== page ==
An Open Letter to Pirates

No, not the “grrrr… arrrgh” variety, but the digital type, who very well may say “grrr… arrrgh” as they take my books and throw them up on file sharing sites, just for shits and giggles, apparently.

Yes, I know what you’re all thinking. Pointless to write a letter because they’re gonna do what they’re gonna do, no matter what, right?

Well, maybe. But I’m a strong believer in the whole premise that maybe they just don’t get it. SO. This post, which will at least allow me to get all this off my chest, whether it does any good or not. SO.

Dear Book Pirates,

I don’t know whether you think there’s nothing wrong with what you do or whether you honestly don’t see the difference between lending a book to someone and piracy. On the off chance that the former is true, please let me educate you a tiny bit.

See, I’m a writer. It’s what I do. In “real life” I’ve been unemployed for almost a year. Yes, I’m collecting unemployment, but only for another three weeks. I’m not rich, though I’ve seen some of you and your brethren claiming that I am.

The fact is, I make possibly a quarter of the US government’s definition of “poverty” from writing.

Yes, some other writers make millions of dollars a year from their books. I’m not one of those “elite” authors. I’m nowhere near the level of a Laurell Hamilton or Sherilynn Kenyon. I’m not Stephen King or anyone so stellar.

I write little romances involving boys. If you’re pirating my books by either offering them up for free (and illegal) download or even if you’re just one of the ones that downloads them, you already know what I write.

What you may not know is what the actual process is, from start to finish. So I’m offering a summary, right here, right now. Here’s how it goes.

I get an idea one day. Doesn’t matter from where. Maybe something I hear or see or even just imagine. I decide it could be part of a story.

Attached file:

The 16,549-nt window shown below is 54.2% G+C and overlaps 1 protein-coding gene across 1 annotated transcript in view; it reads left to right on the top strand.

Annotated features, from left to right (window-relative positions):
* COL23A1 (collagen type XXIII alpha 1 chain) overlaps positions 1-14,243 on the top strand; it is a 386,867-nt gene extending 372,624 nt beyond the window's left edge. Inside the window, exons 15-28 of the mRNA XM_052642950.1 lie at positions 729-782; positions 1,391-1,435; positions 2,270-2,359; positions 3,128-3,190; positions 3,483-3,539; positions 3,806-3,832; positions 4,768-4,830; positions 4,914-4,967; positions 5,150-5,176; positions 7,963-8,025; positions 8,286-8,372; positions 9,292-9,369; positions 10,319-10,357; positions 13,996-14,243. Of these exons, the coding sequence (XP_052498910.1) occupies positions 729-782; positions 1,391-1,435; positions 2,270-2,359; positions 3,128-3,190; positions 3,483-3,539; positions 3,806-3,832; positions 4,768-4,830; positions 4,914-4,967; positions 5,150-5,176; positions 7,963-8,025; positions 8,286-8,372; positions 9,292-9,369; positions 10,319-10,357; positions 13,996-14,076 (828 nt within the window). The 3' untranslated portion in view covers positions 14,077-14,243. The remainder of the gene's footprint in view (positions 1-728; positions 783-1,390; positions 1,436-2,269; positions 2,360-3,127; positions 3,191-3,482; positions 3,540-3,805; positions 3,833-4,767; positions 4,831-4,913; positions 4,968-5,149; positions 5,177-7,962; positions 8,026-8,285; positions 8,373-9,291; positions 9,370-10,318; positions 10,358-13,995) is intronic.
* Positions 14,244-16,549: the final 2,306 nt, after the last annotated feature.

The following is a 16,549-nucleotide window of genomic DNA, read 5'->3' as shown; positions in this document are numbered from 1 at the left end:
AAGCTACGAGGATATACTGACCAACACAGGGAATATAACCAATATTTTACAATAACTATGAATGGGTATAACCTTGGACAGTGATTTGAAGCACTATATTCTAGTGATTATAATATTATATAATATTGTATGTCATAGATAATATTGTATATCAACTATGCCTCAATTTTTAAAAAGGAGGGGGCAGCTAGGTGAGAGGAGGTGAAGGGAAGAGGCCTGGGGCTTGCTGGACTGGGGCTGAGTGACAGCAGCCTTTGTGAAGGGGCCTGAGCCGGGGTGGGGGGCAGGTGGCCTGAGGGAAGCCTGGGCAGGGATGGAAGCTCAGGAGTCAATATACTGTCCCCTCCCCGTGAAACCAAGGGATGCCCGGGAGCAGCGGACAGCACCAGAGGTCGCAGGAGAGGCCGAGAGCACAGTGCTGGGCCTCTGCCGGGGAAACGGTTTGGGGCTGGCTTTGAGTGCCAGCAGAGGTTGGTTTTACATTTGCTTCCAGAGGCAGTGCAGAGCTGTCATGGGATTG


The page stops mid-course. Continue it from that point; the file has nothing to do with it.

So the idea’s running through my brain for a while. Could be a week, could be a month. During that time, I start to get an idea of who my main characters (MCs) are. I spend the next month or so deciding their names, how they look, what kind of people they are. I figure out their histories, family backgrounds, their friends (secondary characters, or ‘secondaries’), education, status in society, jobs…

That last is a doozy because most of the time it’s not anything I’ve done, so that requires RESEARCH! Oh, joy!

The next month or two is spent studying whatever city they live in, as well as where the MCs are from. Trying to find people in whatever professions my MCs are in who are willing to talk to me. Because everyone says yes when you say you’re writing a book, but once they find out it’s a gay romance novel– with SEX– the yeses turn around, much of the time.

By the time I get enough information about my characters, their home, their hometowns and their jobs, usually a good three or four months has passed.

At that point, I have enough notes to start writing an outline of the characters and the plot. This can take another month, easy.

Finally, I sit down to write the story itself, and I don’t know if you, my dear piratey fans, have ever written anything more than a term paper, but unless someone is extremely prolific (which most writers in the gay romance genre aren’t, from what I’ve heard from my author friends), 2,000 words a day is impressive. That’s about four pages in Word. Half that is more common.

The average electronic novel is 50,000 words, minimum.

So I write and I write and I write. I go back and rewrite, even while I’m writing later parts.

I spend at least three hours a day, around my “day job” (when I had one), to make my 1,000 to 2,000 words a day quota, and possibly twice that on weekends.

To give you a referent, that’s close to 30 hours a week, minimum, spent writing. On spec, because I don’t have anyone lined up to publish this book yet.